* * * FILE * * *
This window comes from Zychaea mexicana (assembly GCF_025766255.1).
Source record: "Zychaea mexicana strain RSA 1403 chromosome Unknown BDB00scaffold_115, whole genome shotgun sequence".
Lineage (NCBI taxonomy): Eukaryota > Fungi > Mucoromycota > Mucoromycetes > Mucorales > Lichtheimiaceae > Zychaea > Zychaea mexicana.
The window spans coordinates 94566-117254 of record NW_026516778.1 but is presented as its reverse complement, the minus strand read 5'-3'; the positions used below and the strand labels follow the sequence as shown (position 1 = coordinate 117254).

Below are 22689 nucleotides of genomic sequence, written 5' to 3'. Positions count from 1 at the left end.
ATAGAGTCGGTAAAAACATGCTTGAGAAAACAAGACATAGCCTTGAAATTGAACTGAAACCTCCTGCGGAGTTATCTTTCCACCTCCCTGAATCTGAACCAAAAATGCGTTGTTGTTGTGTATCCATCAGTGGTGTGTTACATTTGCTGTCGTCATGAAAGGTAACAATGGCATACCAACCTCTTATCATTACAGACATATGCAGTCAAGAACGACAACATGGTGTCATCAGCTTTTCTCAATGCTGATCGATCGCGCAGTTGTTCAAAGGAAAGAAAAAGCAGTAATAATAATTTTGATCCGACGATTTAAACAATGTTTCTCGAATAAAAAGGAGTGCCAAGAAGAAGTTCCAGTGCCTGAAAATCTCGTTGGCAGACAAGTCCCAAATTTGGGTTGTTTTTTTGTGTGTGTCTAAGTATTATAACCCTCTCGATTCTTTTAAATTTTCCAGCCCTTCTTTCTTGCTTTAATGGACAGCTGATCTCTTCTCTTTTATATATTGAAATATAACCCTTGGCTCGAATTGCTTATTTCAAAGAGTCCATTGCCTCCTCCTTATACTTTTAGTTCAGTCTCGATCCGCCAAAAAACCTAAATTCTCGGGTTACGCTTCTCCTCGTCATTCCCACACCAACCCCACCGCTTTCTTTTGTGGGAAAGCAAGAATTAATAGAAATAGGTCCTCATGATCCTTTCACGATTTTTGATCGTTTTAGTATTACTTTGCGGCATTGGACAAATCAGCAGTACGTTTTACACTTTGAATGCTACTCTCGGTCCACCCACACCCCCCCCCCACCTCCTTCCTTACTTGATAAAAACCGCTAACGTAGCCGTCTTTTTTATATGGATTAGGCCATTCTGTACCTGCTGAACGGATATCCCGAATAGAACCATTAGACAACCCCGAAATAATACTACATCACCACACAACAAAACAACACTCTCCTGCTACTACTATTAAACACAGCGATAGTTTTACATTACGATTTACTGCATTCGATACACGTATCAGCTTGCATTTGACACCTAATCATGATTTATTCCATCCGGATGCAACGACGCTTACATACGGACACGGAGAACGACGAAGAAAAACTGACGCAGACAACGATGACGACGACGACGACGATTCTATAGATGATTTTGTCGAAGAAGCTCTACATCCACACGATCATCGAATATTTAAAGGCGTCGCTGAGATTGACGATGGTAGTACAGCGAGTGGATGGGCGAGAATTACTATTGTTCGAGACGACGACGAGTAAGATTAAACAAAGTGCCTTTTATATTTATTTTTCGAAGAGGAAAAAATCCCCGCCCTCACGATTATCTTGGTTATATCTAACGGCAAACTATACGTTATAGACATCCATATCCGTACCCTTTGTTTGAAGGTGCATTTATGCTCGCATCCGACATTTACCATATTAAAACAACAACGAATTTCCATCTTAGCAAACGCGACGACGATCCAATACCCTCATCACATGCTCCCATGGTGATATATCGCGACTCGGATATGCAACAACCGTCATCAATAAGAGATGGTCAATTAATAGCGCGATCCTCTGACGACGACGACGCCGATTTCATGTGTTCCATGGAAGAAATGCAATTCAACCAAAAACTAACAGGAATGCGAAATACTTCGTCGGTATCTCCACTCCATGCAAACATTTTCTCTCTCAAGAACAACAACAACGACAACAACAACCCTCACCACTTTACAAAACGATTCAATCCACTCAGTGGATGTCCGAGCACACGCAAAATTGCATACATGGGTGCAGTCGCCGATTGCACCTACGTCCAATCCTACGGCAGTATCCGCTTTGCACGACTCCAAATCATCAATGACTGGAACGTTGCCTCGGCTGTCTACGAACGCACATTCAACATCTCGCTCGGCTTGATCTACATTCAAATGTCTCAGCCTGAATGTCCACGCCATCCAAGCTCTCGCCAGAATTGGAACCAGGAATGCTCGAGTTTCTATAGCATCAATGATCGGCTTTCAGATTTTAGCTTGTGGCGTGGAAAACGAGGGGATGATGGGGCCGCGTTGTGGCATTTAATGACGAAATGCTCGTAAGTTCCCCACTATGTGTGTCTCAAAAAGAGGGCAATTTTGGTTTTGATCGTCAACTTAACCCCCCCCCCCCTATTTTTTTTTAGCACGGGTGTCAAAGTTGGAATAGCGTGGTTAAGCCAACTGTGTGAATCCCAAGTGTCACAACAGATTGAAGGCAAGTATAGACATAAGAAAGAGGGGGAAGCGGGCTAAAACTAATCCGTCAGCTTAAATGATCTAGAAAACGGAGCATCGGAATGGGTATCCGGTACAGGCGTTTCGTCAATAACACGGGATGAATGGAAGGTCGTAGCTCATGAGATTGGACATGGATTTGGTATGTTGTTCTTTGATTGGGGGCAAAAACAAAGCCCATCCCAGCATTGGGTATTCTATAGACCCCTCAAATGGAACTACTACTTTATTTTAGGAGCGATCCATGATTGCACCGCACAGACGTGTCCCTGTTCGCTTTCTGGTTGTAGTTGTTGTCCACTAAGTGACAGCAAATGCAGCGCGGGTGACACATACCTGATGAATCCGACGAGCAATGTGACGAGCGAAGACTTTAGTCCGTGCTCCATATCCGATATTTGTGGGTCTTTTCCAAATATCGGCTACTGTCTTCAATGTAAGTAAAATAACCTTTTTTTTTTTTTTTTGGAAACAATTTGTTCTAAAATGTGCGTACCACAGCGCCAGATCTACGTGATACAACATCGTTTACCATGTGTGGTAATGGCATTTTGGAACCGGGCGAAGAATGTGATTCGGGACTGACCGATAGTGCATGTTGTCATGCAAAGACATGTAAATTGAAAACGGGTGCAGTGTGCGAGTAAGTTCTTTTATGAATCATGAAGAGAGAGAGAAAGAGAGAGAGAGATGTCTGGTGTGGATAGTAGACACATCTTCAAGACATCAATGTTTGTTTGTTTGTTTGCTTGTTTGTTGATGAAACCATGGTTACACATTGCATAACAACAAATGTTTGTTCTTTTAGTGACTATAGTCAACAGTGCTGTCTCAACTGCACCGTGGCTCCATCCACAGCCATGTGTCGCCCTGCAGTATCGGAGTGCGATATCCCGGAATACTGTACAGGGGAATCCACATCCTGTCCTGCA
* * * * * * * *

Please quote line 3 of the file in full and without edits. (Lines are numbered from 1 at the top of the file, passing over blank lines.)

Lineage (NCBI taxonomy): Eukaryota > Fungi > Mucoromycota > Mucoromycetes > Mucorales > Lichtheimiaceae > Zychaea > Zychaea mexicana.